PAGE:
Biochimica et Biophysica Acta 09/2010; 1813(4):551-7. DOI:10.1016/j.bbamcr.2010.09.014 · 4.66 Impact Factor
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    Mauro Degli Esposti ·

    Biochimica et Biophysica Acta (BBA) - Bioenergetics 07/2010; 1797:140-140. DOI:10.1016/j.bbabio.2010.04.418 · 5.35 Impact Factor

Publication Stats

5k Citations
545.65 Total Impact Points


  • 2014-2015
    • Istituto Italiano di Tecnologia
      Genova, Liguria, Italy
  • 2001-2014
    • The University of Manchester
      • Faculty of Life Sciences
      Manchester, England, United Kingdom
    • Institut de France
      Lutetia Parisorum, Île-de-France, France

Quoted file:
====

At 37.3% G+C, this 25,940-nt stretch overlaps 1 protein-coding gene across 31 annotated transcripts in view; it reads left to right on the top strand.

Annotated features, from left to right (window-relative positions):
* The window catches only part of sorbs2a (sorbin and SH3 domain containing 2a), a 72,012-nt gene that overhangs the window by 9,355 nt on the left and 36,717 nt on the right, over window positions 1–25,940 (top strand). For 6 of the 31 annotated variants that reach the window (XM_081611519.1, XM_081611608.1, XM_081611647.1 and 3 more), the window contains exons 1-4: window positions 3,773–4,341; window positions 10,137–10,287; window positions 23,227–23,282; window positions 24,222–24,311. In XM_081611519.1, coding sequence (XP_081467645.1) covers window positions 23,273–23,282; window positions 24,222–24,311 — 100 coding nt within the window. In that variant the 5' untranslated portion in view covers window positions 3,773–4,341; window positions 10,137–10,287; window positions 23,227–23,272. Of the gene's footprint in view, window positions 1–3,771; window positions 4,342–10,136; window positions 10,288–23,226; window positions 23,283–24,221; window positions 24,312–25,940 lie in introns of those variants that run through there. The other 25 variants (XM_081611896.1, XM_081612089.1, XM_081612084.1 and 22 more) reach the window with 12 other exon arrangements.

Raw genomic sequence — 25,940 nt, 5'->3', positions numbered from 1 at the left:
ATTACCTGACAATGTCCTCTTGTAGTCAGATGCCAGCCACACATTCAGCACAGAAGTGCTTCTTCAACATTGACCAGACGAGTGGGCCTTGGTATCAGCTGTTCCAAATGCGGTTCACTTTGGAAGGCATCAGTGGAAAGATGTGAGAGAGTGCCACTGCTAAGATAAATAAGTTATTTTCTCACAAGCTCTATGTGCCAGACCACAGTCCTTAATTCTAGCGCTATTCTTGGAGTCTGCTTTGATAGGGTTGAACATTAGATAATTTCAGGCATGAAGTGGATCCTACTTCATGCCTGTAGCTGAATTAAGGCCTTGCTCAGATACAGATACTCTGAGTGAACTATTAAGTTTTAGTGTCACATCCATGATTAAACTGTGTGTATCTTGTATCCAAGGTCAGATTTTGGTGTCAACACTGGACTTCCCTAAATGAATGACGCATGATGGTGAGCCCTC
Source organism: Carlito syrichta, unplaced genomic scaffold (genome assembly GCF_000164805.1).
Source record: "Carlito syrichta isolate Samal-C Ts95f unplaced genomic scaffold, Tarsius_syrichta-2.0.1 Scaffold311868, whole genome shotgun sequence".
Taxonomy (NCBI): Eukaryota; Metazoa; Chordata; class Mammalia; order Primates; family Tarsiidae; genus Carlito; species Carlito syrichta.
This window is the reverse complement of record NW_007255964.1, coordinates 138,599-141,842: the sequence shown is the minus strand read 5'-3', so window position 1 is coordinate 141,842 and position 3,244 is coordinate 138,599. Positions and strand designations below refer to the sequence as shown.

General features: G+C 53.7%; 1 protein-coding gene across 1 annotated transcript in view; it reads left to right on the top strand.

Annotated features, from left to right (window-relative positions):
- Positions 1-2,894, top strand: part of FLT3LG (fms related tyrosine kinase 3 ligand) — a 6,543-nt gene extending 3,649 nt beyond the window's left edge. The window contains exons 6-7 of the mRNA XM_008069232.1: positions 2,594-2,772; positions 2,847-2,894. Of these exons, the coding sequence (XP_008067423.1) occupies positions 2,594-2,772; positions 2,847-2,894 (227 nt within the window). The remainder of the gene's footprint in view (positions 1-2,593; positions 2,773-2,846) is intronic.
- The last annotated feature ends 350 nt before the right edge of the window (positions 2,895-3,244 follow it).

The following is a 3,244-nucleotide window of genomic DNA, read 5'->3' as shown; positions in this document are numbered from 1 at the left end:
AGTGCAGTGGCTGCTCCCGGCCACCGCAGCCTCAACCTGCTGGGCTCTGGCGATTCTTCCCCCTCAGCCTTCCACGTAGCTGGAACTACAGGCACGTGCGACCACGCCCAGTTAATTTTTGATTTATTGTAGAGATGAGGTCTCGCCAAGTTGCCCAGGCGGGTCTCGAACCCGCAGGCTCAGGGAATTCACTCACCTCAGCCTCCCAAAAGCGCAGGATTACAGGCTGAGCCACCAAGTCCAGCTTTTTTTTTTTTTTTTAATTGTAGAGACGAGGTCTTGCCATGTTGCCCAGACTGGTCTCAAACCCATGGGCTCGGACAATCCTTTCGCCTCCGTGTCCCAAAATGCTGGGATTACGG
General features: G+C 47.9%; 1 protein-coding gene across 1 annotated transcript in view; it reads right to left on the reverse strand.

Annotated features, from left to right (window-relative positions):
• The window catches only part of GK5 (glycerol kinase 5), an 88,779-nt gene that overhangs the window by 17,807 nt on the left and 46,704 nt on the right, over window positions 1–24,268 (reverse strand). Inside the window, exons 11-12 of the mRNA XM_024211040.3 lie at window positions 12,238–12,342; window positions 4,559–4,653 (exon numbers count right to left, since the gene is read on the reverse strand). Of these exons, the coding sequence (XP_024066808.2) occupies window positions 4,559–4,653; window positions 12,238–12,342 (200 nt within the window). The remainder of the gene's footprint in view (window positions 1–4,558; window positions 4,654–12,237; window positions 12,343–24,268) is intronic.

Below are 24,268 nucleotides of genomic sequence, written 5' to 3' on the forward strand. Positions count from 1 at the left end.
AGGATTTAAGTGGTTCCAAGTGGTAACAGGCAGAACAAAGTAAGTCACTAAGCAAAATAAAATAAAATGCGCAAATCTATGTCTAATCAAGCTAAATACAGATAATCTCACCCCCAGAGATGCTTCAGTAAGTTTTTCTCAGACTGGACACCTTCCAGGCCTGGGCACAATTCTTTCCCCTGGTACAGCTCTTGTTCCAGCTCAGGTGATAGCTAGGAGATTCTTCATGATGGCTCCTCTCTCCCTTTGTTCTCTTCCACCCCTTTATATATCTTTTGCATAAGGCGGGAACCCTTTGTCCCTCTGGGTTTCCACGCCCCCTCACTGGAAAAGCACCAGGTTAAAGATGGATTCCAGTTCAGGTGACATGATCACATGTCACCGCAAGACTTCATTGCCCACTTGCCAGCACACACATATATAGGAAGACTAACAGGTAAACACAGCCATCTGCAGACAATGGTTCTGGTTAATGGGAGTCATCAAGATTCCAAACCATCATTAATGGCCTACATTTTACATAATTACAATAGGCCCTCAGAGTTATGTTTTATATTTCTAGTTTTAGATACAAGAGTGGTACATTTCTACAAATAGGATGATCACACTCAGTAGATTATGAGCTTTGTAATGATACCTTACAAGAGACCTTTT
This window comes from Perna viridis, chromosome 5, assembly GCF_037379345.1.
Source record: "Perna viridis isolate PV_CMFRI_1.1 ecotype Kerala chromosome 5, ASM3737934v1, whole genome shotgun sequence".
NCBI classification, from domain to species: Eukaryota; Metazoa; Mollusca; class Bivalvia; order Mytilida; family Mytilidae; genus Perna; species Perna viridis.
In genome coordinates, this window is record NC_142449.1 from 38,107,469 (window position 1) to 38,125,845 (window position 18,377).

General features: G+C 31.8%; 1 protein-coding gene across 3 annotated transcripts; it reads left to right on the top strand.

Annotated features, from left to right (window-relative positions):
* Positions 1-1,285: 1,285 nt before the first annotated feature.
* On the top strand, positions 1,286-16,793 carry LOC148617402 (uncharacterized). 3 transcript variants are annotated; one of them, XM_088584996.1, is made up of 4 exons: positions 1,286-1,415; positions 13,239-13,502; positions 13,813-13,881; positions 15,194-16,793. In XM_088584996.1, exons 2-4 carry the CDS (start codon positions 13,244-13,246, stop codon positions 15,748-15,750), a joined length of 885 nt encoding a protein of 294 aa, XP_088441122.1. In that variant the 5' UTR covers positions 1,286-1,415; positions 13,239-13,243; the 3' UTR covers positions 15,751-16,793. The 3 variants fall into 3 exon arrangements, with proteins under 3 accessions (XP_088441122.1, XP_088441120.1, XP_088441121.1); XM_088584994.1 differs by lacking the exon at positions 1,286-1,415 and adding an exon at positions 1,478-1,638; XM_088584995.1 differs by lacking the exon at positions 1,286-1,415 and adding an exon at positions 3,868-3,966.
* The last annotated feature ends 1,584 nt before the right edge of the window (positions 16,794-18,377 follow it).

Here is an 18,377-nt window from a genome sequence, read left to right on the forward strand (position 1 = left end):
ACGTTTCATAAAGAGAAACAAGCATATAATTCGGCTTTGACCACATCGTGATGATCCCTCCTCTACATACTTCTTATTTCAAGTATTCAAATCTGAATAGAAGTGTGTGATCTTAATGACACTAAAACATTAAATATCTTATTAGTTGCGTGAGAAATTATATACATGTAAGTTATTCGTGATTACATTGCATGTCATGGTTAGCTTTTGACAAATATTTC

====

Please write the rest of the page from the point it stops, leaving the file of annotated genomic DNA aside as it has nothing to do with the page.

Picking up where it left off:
• 1981-2011
    • University of Bologna
      • • Department of Mathematics MAT
      • • Department of Pharmacy and Biotechnology FaBiT
      • • Department of Biomedical Science and Neuromotor Sciences DIBINEM
      Bolonia, Emilia-Romagna, Italy
  • 2010
    • Sapienza University of Rome
      Roma, Latium, Italy
  • 2005
    • Beth Israel Deaconess Medical Center
      Boston, Massachusetts, United States
  • 1995-2000
    • Monash University (Australia)
      • Department of Biochemistry and Molecular Biology
      Melbourne, Victoria, Australia
  • 1999
    • University of South Florida
      • Morsani College of Medicine
      Tampa, FL, United States